Knowing what you can, and can't, claim on your rental property will help you maximise returns, boost cashflow and stay out of trouble with the tax man.
Like all properties, a rental investment comes with a range of costs. Unlike your home though, many of these costs can be claimed on tax and offset against rental income. This makes a rental investment more affordable however strict rules apply about the types of investment property expenses that are tax deductible.
Speaking to your accountant or tax professional is the only way to know exactly what you can claim on your particular property. But as a guide, let's take a look at the main sorts of expenses you can usually claim while the property is being rented out. Bear in mind, you will need evidence of these costs for tax records.
Rates and insurance – council and water rates (note water consumption is usually paid by the tenant), strata levies and body corporate fees, plus premiums on landlord insurance can generally be claimed on tax.
Upkeep – regular maintenance costs like gardening, cleaning, and pest spraying are tax deductible. The grey area is repairs. If an item is replaced in full, like, say, a broken hot water heater, the expense is normally a ‘capital' cost that will be depreciated over time. If you're able to fix the hot water heater by replacing only the element, this is typically regarded as a repair. Check with your tax adviser.
Financial costs – annual land tax and interest on the investment loan can be claimed on tax. Upfront costs like stamp duty are added to the cost of the property and used to determine capital gains tax that may apply if you sell the place at a profit.
Administration costs – a range of admin costs are tax deductible includingproperty management fees, bookkeeping and accounting fees, advertising costs to attract tenants and lease fees.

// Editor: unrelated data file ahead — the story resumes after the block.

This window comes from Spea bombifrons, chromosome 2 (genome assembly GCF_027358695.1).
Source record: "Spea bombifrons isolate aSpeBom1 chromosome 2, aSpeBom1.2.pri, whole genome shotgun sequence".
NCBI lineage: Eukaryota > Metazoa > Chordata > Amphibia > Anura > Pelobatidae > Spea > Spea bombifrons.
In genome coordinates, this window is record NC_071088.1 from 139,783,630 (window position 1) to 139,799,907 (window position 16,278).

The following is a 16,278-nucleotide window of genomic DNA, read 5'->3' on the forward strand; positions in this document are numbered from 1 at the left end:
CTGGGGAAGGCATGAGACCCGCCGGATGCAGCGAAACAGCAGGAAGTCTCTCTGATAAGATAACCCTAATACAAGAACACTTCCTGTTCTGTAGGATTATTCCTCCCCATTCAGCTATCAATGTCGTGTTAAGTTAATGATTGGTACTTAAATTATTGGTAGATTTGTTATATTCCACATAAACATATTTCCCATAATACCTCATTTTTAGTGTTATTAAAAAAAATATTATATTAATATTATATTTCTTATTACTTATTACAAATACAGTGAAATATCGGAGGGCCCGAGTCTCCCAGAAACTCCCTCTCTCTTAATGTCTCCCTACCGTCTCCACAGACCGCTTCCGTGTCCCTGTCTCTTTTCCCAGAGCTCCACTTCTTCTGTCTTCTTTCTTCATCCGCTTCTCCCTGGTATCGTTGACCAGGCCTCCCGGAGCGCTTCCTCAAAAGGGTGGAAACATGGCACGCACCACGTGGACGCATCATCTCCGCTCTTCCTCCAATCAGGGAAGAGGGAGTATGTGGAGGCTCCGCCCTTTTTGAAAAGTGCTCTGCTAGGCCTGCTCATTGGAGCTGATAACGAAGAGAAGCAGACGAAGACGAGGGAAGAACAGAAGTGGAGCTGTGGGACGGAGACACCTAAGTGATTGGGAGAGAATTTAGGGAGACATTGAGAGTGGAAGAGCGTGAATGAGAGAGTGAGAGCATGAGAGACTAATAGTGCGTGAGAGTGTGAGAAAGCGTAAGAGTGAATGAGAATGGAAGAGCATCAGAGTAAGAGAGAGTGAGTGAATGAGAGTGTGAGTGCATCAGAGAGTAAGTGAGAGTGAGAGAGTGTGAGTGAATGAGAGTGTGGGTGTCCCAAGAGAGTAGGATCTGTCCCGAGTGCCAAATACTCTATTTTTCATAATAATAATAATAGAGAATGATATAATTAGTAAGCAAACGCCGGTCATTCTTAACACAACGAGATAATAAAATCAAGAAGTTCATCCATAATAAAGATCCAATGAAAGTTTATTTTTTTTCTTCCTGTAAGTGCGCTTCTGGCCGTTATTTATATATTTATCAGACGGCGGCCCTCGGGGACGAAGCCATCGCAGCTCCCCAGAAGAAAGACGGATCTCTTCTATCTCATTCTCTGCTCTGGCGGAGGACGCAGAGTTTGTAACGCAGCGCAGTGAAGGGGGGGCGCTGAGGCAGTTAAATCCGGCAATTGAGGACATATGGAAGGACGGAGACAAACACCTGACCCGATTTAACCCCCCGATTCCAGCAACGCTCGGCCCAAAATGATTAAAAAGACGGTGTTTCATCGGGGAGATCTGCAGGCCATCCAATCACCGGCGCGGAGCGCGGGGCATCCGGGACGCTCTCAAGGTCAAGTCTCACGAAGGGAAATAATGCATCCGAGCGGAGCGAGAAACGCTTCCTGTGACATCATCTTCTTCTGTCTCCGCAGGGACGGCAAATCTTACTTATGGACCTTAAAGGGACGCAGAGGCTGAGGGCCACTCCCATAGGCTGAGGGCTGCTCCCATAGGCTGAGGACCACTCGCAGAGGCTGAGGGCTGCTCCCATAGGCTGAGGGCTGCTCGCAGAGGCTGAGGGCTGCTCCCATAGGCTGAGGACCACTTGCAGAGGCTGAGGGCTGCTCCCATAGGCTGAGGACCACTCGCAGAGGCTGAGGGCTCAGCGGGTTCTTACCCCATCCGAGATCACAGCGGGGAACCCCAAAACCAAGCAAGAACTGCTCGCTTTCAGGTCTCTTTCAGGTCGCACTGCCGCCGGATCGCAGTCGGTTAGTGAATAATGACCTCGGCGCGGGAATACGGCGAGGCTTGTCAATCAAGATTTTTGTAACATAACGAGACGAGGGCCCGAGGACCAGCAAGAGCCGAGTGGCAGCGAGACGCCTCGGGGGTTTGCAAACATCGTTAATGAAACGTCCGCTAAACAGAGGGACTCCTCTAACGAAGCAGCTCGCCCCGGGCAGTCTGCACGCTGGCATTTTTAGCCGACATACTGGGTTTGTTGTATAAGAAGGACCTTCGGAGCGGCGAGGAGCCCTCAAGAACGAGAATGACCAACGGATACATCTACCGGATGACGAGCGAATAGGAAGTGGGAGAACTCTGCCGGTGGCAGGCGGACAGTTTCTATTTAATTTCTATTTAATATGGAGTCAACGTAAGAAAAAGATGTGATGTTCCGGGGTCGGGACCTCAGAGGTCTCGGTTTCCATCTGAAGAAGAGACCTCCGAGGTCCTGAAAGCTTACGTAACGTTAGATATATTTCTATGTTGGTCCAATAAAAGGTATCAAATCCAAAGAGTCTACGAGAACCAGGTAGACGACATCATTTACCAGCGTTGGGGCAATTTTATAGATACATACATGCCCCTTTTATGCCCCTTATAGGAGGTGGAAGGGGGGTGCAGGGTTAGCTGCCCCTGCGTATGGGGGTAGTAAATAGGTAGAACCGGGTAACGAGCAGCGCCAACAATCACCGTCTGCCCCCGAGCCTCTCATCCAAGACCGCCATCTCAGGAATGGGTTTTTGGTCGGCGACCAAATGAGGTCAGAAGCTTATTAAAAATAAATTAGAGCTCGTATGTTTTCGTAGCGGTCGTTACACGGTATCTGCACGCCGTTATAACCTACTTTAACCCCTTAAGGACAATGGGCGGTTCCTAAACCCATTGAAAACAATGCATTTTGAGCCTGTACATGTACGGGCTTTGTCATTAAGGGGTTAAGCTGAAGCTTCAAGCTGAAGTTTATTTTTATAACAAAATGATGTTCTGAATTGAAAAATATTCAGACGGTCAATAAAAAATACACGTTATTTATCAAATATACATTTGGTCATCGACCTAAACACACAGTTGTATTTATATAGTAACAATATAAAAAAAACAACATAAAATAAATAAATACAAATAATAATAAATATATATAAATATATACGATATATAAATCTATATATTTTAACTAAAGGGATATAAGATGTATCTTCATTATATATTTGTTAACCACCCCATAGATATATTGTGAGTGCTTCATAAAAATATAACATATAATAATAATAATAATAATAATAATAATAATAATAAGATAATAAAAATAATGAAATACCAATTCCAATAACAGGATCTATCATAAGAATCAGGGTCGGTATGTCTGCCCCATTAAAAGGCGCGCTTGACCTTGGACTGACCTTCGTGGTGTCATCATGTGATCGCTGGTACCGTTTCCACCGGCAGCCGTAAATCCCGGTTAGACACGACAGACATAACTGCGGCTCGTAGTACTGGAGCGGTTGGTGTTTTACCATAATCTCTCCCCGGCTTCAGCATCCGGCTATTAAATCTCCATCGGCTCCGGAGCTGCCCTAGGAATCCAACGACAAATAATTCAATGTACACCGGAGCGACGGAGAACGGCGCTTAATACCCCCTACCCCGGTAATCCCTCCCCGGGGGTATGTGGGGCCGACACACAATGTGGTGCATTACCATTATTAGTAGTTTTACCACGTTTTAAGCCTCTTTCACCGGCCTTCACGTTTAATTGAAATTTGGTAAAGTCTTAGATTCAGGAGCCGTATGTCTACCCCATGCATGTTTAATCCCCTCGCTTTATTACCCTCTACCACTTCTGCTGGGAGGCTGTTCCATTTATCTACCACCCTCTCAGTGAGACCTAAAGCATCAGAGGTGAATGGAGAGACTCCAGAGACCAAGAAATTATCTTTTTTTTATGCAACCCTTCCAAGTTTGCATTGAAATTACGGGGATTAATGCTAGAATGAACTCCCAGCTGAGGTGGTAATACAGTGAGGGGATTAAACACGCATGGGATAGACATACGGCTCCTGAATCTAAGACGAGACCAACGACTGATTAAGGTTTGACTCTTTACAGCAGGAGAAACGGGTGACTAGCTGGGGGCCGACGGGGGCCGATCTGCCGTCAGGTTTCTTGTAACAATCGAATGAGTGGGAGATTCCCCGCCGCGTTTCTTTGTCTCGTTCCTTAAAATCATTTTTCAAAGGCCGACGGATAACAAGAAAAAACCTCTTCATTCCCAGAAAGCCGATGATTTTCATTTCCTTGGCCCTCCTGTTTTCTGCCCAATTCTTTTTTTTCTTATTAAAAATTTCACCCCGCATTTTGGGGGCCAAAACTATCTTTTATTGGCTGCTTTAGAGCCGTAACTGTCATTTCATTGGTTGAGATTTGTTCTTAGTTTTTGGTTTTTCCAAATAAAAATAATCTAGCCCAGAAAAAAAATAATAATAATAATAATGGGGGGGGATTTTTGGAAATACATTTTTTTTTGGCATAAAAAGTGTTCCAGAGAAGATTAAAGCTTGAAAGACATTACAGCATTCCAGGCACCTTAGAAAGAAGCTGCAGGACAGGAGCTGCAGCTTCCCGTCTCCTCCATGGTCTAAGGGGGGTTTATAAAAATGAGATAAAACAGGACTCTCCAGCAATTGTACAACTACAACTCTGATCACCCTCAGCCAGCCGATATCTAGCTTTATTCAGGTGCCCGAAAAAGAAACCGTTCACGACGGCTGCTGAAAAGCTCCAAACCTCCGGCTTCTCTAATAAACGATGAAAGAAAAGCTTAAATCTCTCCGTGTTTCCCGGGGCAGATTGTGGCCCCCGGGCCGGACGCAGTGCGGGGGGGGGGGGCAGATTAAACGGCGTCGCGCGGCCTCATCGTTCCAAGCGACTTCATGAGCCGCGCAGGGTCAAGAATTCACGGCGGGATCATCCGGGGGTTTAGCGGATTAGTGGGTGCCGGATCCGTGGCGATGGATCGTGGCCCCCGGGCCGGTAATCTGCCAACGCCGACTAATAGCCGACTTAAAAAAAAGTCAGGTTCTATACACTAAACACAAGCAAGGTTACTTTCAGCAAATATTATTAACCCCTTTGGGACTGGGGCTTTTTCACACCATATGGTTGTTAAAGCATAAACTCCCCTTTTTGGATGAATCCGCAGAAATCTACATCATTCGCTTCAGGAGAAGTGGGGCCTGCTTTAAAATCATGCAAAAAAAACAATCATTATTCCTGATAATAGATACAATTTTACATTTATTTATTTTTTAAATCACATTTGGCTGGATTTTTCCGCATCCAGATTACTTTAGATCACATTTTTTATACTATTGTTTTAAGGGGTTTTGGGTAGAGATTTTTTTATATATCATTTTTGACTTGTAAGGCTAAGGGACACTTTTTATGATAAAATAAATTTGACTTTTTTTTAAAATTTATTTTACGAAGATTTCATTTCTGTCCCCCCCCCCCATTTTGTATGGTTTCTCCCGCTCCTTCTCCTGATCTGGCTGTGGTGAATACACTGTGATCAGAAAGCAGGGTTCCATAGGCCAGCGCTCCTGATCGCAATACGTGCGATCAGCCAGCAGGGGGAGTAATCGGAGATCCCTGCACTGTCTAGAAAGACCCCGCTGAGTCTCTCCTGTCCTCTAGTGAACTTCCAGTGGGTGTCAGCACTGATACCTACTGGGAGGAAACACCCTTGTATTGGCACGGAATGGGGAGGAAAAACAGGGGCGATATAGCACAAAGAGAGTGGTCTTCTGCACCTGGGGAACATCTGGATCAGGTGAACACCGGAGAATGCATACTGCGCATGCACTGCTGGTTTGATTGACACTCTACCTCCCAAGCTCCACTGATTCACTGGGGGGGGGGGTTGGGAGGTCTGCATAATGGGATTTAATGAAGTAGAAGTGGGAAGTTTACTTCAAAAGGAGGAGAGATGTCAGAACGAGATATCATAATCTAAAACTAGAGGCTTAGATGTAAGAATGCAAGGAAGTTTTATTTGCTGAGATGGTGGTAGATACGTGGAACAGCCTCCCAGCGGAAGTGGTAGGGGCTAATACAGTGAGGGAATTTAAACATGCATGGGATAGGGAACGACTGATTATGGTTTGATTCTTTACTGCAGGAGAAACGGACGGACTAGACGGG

Depreciation – a valuable non-cash expense
Unlike the costs noted above, depreciation is a non-cash expense meaning you can claim a tax break without having to dip into your hip pocket.
Broadly speaking, depreciation can be claimed on capital works – chiefly the building itself; and also plant and equipment, which covers items like curtains, appliances and carpets.
Importantly, capital works deductions can only be claimed for properties constructed after 15 September 1987. However renovations to properties built before this date may also be depreciated.
The key is to organise a depreciation report from a qualified quantity surveyor. It's one of the best ways of ensuring you claim every bit of depreciation you are legally entitled to.
Be sure it all stacks up
The potential tax savings of a rental property are often a key point of appeal for landlords. However the property should still stack up as a solid long term investment offering the potential for healthy capital growth and ongoing rental yields.
If you're planning to invest in property, learn more about what's involved and enjoy expert advice on your choice of property investment loan by speaking with your Mortgage Choice broker or call us today on 13 77 62.